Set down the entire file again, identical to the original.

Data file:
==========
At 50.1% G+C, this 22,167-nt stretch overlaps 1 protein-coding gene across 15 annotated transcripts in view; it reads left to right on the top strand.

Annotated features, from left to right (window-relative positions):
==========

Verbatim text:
At 50.1% G+C, this 22,167-nt stretch overlaps 1 protein-coding gene across 15 annotated transcripts in view; it reads left to right on the top strand.

Annotated features, from left to right (window-relative positions):